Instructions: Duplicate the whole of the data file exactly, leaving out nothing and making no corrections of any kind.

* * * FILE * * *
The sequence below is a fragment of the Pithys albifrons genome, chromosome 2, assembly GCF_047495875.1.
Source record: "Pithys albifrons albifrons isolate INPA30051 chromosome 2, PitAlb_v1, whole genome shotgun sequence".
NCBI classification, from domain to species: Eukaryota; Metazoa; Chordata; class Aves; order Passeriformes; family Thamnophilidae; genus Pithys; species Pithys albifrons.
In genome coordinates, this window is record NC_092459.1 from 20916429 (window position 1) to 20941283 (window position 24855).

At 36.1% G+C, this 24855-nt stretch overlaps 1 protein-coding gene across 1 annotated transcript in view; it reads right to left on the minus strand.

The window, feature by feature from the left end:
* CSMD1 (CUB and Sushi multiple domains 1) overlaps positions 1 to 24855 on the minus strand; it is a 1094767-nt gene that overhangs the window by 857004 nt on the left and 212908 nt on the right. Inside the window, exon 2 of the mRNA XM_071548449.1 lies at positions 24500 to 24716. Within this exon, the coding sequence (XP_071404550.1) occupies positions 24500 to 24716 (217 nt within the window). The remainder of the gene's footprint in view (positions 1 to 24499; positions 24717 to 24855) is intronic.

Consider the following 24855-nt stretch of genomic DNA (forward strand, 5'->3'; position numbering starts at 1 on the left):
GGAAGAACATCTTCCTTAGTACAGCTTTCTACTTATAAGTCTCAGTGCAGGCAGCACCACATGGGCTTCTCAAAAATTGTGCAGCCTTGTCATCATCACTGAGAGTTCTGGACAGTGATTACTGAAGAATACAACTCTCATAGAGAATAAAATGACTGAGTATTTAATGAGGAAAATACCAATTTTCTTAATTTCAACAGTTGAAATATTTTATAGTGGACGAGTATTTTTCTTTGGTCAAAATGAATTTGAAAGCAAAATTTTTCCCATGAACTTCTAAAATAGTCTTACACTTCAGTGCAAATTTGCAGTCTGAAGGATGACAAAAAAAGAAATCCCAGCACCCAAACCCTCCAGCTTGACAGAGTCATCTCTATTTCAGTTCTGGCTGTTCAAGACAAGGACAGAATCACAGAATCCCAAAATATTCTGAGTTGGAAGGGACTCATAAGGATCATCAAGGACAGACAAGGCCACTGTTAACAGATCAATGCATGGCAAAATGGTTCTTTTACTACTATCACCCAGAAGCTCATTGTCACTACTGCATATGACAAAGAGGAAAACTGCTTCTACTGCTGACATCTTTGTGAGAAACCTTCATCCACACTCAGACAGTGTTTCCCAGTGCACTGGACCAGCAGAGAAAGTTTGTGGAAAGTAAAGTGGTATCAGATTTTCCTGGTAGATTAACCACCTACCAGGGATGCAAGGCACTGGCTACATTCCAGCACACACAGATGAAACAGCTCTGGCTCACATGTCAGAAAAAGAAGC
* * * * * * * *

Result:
The sequence below is a fragment of the Pithys albifrons genome, chromosome 2, assembly GCF_047495875.1.
Source record: "Pithys albifrons albifrons isolate INPA30051 chromosome 2, PitAlb_v1, whole genome shotgun sequence".
NCBI classification, from domain to species: Eukaryota; Metazoa; Chordata; class Aves; order Passeriformes; family Thamnophilidae; genus Pithys; species Pithys albifrons.
In genome coordinates, this window is record NC_092459.1 from 20916429 (window position 1) to 20941283 (window position 24855).

At 36.1% G+C, this 24855-nt stretch overlaps 1 protein-coding gene across 1 annotated transcript in view; it reads right to left on the minus strand.

The window, feature by feature from the left end:
* CSMD1 (CUB and Sushi multiple domains 1) overlaps positions 1 to 24855 on the minus strand; it is a 1094767-nt gene that overhangs the window by 857004 nt on the left and 212908 nt on the right. Inside the window, exon 2 of the mRNA XM_071548449.1 lies at positions 24500 to 24716. Within this exon, the coding sequence (XP_071404550.1) occupies positions 24500 to 24716 (217 nt within the window). The remainder of the gene's footprint in view (positions 1 to 24499; positions 24717 to 24855) is intronic.

Consider the following 24855-nt stretch of genomic DNA (forward strand, 5'->3'; position numbering starts at 1 on the left):
GGAAGAACATCTTCCTTAGTACAGCTTTCTACTTATAAGTCTCAGTGCAGGCAGCACCACATGGGCTTCTCAAAAATTGTGCAGCCTTGTCATCATCACTGAGAGTTCTGGACAGTGATTACTGAAGAATACAACTCTCATAGAGAATAAAATGACTGAGTATTTAATGAGGAAAATACCAATTTTCTTAATTTCAACAGTTGAAATATTTTATAGTGGACGAGTATTTTTCTTTGGTCAAAATGAATTTGAAAGCAAAATTTTTCCCATGAACTTCTAAAATAGTCTTACACTTCAGTGCAAATTTGCAGTCTGAAGGATGACAAAAAAAGAAATCCCAGCACCCAAACCCTCCAGCTTGACAGAGTCATCTCTATTTCAGTTCTGGCTGTTCAAGACAAGGACAGAATCACAGAATCCCAAAATATTCTGAGTTGGAAGGGACTCATAAGGATCATCAAGGACAGACAAGGCCACTGTTAACAGATCAATGCATGGCAAAATGGTTCTTTTACTACTATCACCCAGAAGCTCATTGTCACTACTGCATATGACAAAGAGGAAAACTGCTTCTACTGCTGACATCTTTGTGAGAAACCTTCATCCACACTCAGACAGTGTTTCCCAGTGCACTGGACCAGCAGAGAAAGTTTGTGGAAAGTAAAGTGGTATCAGATTTTCCTGGTAGATTAACCACCTACCAGGGATGCAAGGCACTGGCTACATTCCAGCACACACAGATGAAACAGCTCTGGCTCACATGTCAGAAAAAGAAGC